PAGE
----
Tauchmann Telescope Dome in the foreground after a snow storm, January 17, 2020. Photo by Elinor Gates.

Tauchmann 22-inch Telescope

Tauchmann 22-inch Telescope Dome. Photo by Elinor Gates.

The Tauchmann 22-inch reflector sits atop the historic water tank at Huygens Peak. The telescope was constructed by George Tauchmann in 1937, and at the time was the largest amateur reflecting telescope in the world. Lick Observatory purchased the telescope in 1950. The dome and telescope installation was completed in 1954.

The original purpose of the telescope was to do photoelectric photometry with a telescope that could be operated more easily and quickly than the 36-inch Lick refractor or Crossley reflector.  This also reserved the larger telescopes for objects too faint to be studied with  the Tauchmann reflector.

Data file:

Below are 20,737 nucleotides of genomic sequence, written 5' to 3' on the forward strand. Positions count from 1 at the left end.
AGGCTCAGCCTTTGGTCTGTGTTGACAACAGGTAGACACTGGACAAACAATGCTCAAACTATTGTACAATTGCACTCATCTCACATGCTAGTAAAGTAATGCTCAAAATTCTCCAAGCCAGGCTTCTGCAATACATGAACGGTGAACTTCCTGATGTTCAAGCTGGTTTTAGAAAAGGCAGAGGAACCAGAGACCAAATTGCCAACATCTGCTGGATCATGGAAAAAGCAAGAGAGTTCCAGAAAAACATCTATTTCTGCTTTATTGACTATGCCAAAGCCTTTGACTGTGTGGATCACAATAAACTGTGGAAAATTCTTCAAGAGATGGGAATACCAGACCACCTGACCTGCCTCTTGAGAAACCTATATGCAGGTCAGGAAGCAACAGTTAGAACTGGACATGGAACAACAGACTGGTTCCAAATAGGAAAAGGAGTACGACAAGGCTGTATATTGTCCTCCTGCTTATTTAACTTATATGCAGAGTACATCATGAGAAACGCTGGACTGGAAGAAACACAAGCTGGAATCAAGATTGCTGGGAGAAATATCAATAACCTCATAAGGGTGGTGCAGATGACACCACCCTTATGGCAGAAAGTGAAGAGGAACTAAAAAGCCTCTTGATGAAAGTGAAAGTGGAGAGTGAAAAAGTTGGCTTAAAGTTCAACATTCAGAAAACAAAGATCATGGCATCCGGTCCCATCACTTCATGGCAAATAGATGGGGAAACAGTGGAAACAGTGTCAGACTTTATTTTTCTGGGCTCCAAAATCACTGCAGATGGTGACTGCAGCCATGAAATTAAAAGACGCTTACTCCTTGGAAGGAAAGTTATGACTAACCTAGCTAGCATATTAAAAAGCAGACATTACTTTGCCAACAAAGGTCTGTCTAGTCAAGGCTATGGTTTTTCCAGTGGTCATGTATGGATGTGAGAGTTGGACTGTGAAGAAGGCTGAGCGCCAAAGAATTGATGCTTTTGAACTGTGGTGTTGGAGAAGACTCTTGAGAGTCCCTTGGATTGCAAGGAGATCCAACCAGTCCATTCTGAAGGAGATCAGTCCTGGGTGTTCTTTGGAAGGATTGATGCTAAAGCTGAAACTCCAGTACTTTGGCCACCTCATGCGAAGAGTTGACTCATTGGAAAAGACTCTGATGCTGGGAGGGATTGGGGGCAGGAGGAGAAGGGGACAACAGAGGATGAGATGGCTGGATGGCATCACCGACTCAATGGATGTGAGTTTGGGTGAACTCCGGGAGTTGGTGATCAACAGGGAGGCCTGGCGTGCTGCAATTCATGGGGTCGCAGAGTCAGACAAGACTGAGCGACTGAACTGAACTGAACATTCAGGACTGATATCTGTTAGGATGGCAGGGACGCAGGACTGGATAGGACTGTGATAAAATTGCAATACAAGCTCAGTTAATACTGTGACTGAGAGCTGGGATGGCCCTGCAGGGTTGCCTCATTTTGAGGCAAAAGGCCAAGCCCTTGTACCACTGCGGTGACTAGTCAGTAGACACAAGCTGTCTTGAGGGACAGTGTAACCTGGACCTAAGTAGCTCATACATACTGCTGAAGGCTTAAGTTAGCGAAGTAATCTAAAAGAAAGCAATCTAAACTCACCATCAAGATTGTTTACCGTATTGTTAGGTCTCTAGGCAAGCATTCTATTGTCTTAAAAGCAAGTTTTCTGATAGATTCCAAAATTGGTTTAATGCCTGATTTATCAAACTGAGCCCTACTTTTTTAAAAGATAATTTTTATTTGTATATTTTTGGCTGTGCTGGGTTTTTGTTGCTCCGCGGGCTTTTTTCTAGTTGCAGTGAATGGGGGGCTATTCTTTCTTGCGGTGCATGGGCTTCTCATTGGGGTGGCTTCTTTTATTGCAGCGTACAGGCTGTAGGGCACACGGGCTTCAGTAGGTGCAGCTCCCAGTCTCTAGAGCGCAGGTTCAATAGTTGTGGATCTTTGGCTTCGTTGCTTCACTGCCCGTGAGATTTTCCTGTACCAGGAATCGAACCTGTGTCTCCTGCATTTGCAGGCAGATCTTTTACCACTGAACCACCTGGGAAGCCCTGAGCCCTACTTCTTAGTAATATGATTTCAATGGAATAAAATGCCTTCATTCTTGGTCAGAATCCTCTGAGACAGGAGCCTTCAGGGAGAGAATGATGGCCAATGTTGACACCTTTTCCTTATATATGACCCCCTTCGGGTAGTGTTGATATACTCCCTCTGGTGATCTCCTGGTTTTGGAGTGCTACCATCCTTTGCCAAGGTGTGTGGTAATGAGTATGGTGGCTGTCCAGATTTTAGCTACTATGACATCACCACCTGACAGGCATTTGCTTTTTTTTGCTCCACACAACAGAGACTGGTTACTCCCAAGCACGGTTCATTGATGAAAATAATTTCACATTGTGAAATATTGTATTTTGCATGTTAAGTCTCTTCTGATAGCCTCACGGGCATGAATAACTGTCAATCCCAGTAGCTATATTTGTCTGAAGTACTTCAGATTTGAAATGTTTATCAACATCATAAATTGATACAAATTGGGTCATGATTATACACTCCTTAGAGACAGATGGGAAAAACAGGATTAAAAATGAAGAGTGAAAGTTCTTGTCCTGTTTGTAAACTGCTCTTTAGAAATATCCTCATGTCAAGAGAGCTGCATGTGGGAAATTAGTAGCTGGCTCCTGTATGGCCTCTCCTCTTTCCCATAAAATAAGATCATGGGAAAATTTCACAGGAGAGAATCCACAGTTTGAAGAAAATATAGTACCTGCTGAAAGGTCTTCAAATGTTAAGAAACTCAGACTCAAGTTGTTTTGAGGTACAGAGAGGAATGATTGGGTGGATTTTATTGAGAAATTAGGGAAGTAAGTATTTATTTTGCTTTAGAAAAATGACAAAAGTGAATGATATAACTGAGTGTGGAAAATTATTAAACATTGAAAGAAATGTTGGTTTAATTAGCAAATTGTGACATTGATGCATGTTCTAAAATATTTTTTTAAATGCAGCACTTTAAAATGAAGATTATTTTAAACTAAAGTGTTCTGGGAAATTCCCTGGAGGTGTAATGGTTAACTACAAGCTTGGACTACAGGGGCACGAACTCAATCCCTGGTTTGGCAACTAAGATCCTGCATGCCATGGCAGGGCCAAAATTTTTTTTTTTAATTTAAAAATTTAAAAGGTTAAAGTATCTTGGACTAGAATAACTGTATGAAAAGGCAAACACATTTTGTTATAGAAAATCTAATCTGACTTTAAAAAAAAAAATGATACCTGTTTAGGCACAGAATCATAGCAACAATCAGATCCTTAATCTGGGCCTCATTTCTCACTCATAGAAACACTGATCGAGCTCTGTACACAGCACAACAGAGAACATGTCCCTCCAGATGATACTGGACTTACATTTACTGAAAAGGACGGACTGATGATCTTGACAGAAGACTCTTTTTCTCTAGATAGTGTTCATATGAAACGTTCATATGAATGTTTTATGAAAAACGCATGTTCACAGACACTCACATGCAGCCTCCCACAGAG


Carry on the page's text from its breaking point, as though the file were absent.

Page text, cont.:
Tauchmann 22-inch Telescope. Photo courtesy of Elinor Gates.

James Cumming adapted the Tauchmann for photoelectric observing.  Once completed the telescope was used by Lick Observatory astronomers.  An early science program was observing the magnitudes and colors of cluster-type variable stars by Lick astronomers Gerald Kron and Sotirios Svolopoulos. Kron also used the Tauchmann to do six-color photometry to determine the intrinsic colors and color excesses of supergiant stars to compare with similar information for Cepheid variable stars.   David Wood and Merle Walker later used the Tauchmann to measure the light curve of β Lyrae, and eclipsing binary star.

The Tauchmann telescope was retired from research use by 1970.  It continues to be used for education programs, as well as a telescope that Lick Observatory astronomers and resident staff may use for fun once they have been trained on its operation.